English spelling is surely the invention of the devil himself

January 31, 1914.

January 31, 1914.

The difficulty in learning to spell.

At our school we have so many trials and troubles in learning to spell that I really think it is high time we tried, as some of your correspondents have pointed out, to make this branch of education easier.

We had a spelling lesson the other day, and the teacher showed me some of the absurdities of spelling. He said it was disgraceful that he was compelled to cram us with silly antiquated spelling puzzles, and these are a few of the words he asked us to write down and commit to memory:

bed, dead; bet, debt; ham, lamb; out, doubt; root, fruit; stuff, tough; lo, dough; cow, plough; key, quay; duty, beauty; lung, tongue; regard, guard; after, laughter; steeple, people; beef, thief; write, rite; wright, all right.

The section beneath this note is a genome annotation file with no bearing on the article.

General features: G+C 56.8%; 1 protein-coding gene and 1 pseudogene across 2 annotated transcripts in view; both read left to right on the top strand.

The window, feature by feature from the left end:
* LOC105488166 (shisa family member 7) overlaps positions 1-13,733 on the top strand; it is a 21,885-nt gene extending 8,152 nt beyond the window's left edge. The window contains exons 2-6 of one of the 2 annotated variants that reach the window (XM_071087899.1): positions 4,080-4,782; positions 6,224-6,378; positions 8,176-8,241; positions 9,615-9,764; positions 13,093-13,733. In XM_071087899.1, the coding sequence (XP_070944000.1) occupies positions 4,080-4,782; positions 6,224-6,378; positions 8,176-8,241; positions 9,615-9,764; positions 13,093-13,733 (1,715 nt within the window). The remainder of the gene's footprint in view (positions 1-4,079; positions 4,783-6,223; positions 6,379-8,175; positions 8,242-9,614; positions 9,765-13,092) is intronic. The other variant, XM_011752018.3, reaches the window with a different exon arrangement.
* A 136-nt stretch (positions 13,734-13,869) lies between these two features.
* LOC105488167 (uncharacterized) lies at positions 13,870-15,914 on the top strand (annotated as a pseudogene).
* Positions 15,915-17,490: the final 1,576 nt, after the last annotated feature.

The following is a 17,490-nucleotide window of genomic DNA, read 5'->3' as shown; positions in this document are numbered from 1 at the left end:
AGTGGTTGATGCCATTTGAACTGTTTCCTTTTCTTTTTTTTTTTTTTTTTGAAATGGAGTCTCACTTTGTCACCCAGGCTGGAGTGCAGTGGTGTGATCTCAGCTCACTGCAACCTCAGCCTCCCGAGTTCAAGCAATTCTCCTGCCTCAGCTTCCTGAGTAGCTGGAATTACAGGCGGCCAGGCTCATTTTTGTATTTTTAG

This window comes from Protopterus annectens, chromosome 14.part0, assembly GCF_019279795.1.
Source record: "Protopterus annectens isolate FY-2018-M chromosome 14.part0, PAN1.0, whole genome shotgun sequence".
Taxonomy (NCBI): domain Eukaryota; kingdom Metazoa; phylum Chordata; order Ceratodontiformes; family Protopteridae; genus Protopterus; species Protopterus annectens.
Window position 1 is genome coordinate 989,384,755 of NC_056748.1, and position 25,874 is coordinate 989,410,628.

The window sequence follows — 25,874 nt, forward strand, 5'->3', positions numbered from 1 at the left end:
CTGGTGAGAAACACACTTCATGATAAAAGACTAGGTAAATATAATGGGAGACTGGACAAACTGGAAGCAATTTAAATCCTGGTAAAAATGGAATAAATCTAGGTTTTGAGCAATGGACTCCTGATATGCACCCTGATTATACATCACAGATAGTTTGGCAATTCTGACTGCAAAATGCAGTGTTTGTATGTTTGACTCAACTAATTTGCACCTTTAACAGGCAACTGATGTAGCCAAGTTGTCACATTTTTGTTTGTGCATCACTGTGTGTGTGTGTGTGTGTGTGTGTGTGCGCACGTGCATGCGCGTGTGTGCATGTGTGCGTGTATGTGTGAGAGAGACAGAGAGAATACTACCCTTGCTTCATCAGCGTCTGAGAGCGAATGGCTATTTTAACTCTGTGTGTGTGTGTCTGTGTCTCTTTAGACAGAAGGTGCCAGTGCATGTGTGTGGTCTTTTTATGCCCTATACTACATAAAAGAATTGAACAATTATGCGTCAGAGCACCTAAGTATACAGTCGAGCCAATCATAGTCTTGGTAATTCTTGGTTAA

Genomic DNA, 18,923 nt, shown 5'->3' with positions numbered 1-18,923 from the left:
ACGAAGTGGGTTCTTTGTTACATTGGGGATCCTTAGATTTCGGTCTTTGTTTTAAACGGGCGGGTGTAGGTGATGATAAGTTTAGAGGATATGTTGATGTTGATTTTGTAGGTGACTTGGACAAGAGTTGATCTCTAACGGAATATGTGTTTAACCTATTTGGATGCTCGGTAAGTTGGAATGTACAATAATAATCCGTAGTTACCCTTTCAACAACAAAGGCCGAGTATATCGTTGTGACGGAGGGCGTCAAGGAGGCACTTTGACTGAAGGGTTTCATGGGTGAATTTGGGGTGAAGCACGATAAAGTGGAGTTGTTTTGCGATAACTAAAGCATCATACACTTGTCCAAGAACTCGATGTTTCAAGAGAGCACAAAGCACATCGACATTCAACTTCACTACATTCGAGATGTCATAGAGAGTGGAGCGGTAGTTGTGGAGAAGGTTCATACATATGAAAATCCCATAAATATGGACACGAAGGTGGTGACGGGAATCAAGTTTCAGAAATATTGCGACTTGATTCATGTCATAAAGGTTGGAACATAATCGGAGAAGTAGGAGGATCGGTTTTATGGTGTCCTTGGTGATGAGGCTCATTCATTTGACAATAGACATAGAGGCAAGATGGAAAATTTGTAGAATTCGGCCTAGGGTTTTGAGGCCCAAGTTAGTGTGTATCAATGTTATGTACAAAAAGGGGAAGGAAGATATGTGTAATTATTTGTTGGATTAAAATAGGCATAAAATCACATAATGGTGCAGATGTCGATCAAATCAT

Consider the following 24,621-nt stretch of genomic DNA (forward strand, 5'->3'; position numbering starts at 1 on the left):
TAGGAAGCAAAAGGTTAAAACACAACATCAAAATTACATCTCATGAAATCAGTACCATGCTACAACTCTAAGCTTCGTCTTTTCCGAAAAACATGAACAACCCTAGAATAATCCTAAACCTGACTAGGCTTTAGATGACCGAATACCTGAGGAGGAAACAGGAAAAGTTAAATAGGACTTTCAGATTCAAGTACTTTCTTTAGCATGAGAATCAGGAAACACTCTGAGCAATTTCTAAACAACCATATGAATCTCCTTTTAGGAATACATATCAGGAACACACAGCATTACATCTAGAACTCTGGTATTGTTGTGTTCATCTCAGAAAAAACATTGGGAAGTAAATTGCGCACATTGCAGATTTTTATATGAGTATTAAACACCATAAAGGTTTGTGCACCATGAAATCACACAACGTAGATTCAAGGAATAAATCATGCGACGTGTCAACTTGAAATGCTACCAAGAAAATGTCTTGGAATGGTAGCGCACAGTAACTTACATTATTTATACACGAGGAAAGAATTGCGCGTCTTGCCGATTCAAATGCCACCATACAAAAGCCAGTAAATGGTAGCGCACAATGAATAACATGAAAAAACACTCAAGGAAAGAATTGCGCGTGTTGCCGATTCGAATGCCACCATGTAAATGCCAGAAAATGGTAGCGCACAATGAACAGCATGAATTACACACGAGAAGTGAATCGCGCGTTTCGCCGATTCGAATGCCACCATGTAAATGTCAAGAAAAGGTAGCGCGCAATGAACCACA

Teacher said there was a reference in one of Lytton’s novels to the possibility of English spelling having been invented by the devil, because it roused sinful thoughts about our ancestors who handed it down to us; and we had to write out a few samples of this kind:

psalm, hymn, damn, hallelujah, knight, knock, mnemonic, gnat, pneumatic, catarrh, reign, hour, buy, buoy, one, two, twelfth.

He said he had heard Professor Rippman lecturing on the best way of improving the spelling of English words, and that gentleman had declared that if the simple phonetic spelling advocated by the Simplified Spelling Society was put into operation, it would save us two weary years of grinding and would let us have a chance to be as well, if not better, educated than German children.

If that is true, I do hope we shall soon simplify spelling and thus make education better and less nonsensical.